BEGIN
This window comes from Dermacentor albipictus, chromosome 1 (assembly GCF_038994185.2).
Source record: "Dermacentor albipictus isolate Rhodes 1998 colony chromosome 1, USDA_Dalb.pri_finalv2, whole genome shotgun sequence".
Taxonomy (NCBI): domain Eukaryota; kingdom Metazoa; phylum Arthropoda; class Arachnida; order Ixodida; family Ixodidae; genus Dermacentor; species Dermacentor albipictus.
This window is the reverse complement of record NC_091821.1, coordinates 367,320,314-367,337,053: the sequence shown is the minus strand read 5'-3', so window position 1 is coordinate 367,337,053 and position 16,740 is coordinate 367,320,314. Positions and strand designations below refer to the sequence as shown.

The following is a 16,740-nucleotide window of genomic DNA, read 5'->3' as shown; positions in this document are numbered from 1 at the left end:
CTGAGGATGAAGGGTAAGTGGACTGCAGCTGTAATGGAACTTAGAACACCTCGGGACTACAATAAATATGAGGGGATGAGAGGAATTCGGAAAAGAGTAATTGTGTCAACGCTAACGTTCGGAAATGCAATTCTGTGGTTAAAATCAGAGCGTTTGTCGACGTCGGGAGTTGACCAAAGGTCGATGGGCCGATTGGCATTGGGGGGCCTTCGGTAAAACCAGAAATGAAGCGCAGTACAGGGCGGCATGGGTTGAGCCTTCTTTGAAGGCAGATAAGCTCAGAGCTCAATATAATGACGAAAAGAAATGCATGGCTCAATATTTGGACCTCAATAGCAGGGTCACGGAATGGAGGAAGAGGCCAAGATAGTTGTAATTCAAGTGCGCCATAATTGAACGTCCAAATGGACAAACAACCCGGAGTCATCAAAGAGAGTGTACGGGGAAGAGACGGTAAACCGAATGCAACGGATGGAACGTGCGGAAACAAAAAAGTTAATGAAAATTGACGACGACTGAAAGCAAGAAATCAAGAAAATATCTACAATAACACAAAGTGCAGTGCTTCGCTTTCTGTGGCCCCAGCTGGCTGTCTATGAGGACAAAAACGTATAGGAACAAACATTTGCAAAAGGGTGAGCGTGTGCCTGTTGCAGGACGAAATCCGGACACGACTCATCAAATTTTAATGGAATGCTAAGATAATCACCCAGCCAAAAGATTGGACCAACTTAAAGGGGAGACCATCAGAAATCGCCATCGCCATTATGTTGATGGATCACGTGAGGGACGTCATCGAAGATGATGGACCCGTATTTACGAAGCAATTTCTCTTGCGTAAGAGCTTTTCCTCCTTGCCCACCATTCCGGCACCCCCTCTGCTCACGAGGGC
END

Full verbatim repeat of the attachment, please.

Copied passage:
This window comes from Dermacentor albipictus, chromosome 1 (assembly GCF_038994185.2).
Source record: "Dermacentor albipictus isolate Rhodes 1998 colony chromosome 1, USDA_Dalb.pri_finalv2, whole genome shotgun sequence".
Taxonomy (NCBI): domain Eukaryota; kingdom Metazoa; phylum Arthropoda; class Arachnida; order Ixodida; family Ixodidae; genus Dermacentor; species Dermacentor albipictus.
This window is the reverse complement of record NC_091821.1, coordinates 367,320,314-367,337,053: the sequence shown is the minus strand read 5'-3', so window position 1 is coordinate 367,337,053 and position 16,740 is coordinate 367,320,314. Positions and strand designations below refer to the sequence as shown.

The following is a 16,740-nucleotide window of genomic DNA, read 5'->3' as shown; positions in this document are numbered from 1 at the left end:
CTGAGGATGAAGGGTAAGTGGACTGCAGCTGTAATGGAACTTAGAACACCTCGGGACTACAATAAATATGAGGGGATGAGAGGAATTCGGAAAAGAGTAATTGTGTCAACGCTAACGTTCGGAAATGCAATTCTGTGGTTAAAATCAGAGCGTTTGTCGACGTCGGGAGTTGACCAAAGGTCGATGGGCCGATTGGCATTGGGGGGCCTTCGGTAAAACCAGAAATGAAGCGCAGTACAGGGCGGCATGGGTTGAGCCTTCTTTGAAGGCAGATAAGCTCAGAGCTCAATATAATGACGAAAAGAAATGCATGGCTCAATATTTGGACCTCAATAGCAGGGTCACGGAATGGAGGAAGAGGCCAAGATAGTTGTAATTCAAGTGCGCCATAATTGAACGTCCAAATGGACAAACAACCCGGAGTCATCAAAGAGAGTGTACGGGGAAGAGACGGTAAACCGAATGCAACGGATGGAACGTGCGGAAACAAAAAAGTTAATGAAAATTGACGACGACTGAAAGCAAGAAATCAAGAAAATATCTACAATAACACAAAGTGCAGTGCTTCGCTTTCTGTGGCCCCAGCTGGCTGTCTATGAGGACAAAAACGTATAGGAACAAACATTTGCAAAAGGGTGAGCGTGTGCCTGTTGCAGGACGAAATCCGGACACGACTCATCAAATTTTAATGGAATGCTAAGATAATCACCCAGCCAAAAGATTGGACCAACTTAAAGGGGAGACCATCAGAAATCGCCATCGCCATTATGTTGATGGATCACGTGAGGGACGTCATCGAAGATGATGGACCCGTATTTACGAAGCAATTTCTCTTGCGTAAGAGCTTTTCCTCCTTGCCCACCATTCCGGCACCCCCTCTGCTCACGAGGGC